Prime Minister Boris Johnson’s announcement that the Government is planning a phased return of some school years in England, after what would’ve been half-term, has met with a significant level of disquiet from commentators.
There is a great level of debate over the timing and how this can be implemented safely, but clearly the ‘new normal’ will require careful thought and planning to ensure students and staff can balance education needs with safety.
Best laid plans
When schools, colleges, and universities were planning for 2020/21 its fair to say no one could have envisaged a global pandemic. When it came to ordering and investing in technology and equipment, remote communications platforms, plastic barriers, and technology to monitor the temperature of people entering buildings were not a consideration – yet these have now become priority items.
The closing of schools to all from the end of March (barring children of essential workers or those at risk) has presented educators with the considerable challenge of communicating with students remotely wherever possible. Remote learning has largely replaced classroom sessions but has also spotlighted the technology needs in terms of online learning applications, secure file sharing (to set and submit work) and the availability of hardware (and a suitable online connection) for pupils, students and staff.
Whilst there is a consensus that students are suffering from the disruption to planned education, teaching professionals and their unions were quick to question the Government’s timetable for the phased return following the Prime Minister’s announcement. A joint statement from nine unions (including the National Education Union and the National Association of Head Teachers) questioned the safety of returning students and staff to schools in June, calling for a delay until enhanced safety measures could be put in place.
One of the suggestions is to wait for a national test and trace scheme to be in place to monitor and help tackle the spread of the virus. A complementary technology to this approach, which schools can source right now, is Intelligent Video Solutions using thermal imaging. These cameras are low cost and easy to install at prime entry points, quickly detecting anyone running a high temperature – one of the key indicators of COVID-19.
Many schools, colleges and universities already use Intelligent Video Solutions for security, but they have now taken on a distinct safety aspect as well. The technology is already proving its value at other high footfall locations, such as use at Manchester Airport for example.
With many technology projects having already been delayed during the Spring Term, and the Summer break traditionally being a key time for schools, colleges and universities to plan and invest in order to prepare for the new academic year, there is a great pressure on these establishments to spend their budgets wisely.
The rise (and in many cases great success) in home learning will undoubtedly persuade many schools, colleges and universities that there needs to be further investment in online technology and the IT infrastructure to be able to quickly adapt as well as support new ways of teaching. This is particularly the case in Scotland, Wales and Northern Ireland which are taking a more cautious approach to reopening education sites.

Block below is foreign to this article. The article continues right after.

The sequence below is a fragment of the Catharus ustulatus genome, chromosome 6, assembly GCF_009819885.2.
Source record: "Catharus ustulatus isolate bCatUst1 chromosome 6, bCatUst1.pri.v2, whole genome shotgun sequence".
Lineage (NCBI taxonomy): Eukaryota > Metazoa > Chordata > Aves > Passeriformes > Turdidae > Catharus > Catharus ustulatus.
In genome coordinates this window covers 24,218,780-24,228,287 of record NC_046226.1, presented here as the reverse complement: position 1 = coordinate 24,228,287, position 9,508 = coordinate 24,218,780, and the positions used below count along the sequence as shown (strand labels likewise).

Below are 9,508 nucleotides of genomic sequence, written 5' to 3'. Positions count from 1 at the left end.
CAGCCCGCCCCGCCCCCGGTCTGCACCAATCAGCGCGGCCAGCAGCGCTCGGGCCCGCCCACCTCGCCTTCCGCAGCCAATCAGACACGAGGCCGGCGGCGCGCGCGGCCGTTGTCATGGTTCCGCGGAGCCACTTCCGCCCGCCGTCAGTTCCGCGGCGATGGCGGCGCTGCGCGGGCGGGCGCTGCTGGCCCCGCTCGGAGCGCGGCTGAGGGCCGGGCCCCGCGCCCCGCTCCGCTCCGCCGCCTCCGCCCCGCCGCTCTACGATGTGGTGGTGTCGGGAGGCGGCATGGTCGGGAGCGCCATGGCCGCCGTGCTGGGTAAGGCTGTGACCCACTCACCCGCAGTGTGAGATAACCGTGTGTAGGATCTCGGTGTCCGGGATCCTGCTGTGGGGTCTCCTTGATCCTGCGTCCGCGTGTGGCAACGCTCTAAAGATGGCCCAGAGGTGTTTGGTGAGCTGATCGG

With the potential for a second peak of COVID-19 cases later this year, this takes on even greater importance, ensuring educators and students can continue the learning process as unhindered as possible. What may have been temporary distance learning solutions will need to be strengthened as will the IT infrastructure that underpins them, with greater stability, reliable backup and rapid deployment all critical. At the same time, all institutions need an effective means of issuing critical communications to staff, parents and students should there be any last-minute changes to term dates or timetables for example. Those without a system to support this type of communication need to ensure they have one in place and may need to consider options such as SMS solutions if they’re not already deployed.
Even when schools, colleges, and universities are ready to physically reopen their campuses there will need to be strict measures in place to minimise the potential spread of COVID-19. Extending remote working systems, which involve less physical contact, will be a sensible consideration even on the campus. ICT managers may well find that budgets for purely classroom-based technology may be better spent on mobile solutions to empower students and staff.
We have all had to embrace online alternatives and adapt to social distancing measures during the COVID-19 restrictions, but the many benefits in terms of practicality, as well as health and safety, have become clear. In the case of education, the increased adoption of flexible technology systems is just an acceleration of already changing teaching practices.
It is vital that the education sector plans its technology investments around the hard lessons already learned in 2020. Technology already provides greater flexibility in terms of teaching and is proving it can help to ensure safety as well. There is a ‘new normal’ in the world, but the tools and expertise are already available to ensure everyone is better prepared for the unexpected in the future.
For further insights into how technology can help schools, colleges and universities prepare for the ‘New Normal’, please visit our Education Business Area.